The whole interview process does not only involve the employer asking questions. It is also a chance to find out more about the company and discover if the values it stands for are ideal. In the same way that there are questions employers should not ask, there are also questions in which applicants should not ask.
If the questions only concern about your life, then you have stepped into a red light. Here are questions that applicants should and should not ask in interviews:
Questions You Should Not Ask
1.“Can I work from home?”
The interviewer may possibly wonder if you will have problems coming to work regularly. Once hired, you can wait for a certain period of time proving yourself in the job before requesting to work from home when the dire need arises.
2.“What’s your salary and benefits package?”
Asking this can imply that your interest is vested more on the monetary gain than in the job itself. Employers usually inform about the salary range once the candidate is hired, but asking this in the interview will make it seem as though you are considering yourself employed.
3.“How soon can I get a promotion?”
This question can signify that you are not interested in the current job position you applied for. Worse yet, this can make you come off as someone self-entitled even when not intended.
4.“Who is your competition?”
This is a question that does not need to be asked. Doing so will only suggest that you have not done your research on the company beforehand. Google and other means of searching can give helpful information.
5.“Are you going to check my social media/references?”
This would usually mean that you have something to hide. Social media profiles, references, and/or background checks should not be able to bother you for as long as you are sure of yourself as a candidate for the job.
Questions You Should Ask
1. “What are your expectations from me in this job during the first 30, 60, and 90 days of the year?”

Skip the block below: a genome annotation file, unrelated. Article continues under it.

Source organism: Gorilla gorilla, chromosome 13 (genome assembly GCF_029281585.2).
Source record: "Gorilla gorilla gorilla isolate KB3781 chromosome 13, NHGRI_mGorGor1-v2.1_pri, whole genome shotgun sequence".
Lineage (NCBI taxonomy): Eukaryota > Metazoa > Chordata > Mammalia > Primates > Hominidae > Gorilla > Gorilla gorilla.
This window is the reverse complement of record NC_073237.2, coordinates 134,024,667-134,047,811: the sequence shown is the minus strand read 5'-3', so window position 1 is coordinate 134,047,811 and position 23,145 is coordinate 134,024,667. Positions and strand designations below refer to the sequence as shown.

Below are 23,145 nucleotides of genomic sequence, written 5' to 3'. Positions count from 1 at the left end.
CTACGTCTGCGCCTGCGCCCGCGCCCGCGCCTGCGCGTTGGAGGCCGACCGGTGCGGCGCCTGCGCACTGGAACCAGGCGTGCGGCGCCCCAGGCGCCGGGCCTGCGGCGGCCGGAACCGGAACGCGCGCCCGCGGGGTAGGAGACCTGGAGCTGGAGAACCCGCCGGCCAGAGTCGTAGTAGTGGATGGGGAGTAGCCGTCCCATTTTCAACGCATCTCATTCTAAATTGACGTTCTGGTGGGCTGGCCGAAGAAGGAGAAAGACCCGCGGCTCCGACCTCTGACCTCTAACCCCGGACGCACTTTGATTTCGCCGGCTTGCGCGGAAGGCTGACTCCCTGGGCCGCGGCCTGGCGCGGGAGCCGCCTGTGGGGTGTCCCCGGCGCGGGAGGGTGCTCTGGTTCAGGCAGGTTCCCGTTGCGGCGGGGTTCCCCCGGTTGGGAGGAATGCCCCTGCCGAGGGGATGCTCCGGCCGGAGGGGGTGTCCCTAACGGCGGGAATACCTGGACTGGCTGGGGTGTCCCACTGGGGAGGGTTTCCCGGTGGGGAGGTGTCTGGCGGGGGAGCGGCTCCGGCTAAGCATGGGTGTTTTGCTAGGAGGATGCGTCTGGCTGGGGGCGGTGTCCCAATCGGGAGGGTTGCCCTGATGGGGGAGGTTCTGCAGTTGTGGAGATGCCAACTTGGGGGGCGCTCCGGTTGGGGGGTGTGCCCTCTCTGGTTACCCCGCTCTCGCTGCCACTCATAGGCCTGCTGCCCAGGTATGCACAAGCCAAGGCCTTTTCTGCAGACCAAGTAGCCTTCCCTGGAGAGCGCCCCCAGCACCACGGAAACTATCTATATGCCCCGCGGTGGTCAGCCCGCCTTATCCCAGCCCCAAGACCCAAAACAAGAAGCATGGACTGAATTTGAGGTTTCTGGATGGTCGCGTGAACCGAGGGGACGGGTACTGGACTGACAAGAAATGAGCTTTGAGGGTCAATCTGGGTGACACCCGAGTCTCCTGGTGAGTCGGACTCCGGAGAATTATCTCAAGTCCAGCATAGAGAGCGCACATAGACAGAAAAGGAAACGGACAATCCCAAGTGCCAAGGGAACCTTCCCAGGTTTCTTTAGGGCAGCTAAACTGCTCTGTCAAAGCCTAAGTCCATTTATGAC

This question can give the impression of how interested you are in contributing to the company, emphasizing on the duties expected from you as an employee. The employer’s answer to this question is important for you to know what you are in for.
2. “What is the culture of this company and how does this company uphold it?”
As you may have a rough knowledge about the company and what it does, the employer can further elaborate what they stand for, and possibly with concrete examples. From here, you will be able to decide whether or not you agree with their dynamics.
3. “What do you like best about this company?”
For additional insight on the company, you can ask the employer’s point of view. He/she may have professional experiences that can be of interest to you. This question can also help you decide if you prefer working in this kind of company.
4. “Can you give me some examples of collaboration within the company?”
Collaboration is beneficial in the long run as problems are solved quickly, and new ideas can be made for future developments. Asking this question can show how much of a team player you are and how you are willing to work with others for successful endeavors.
5. “What are the skills and experiences you’re looking for in an ideal candidate?”
This question can lead to valuable information about the kind of skills and training you are expected to have that may not have been covered in the job description. It can help measure your current suitability for the career/job you applied for.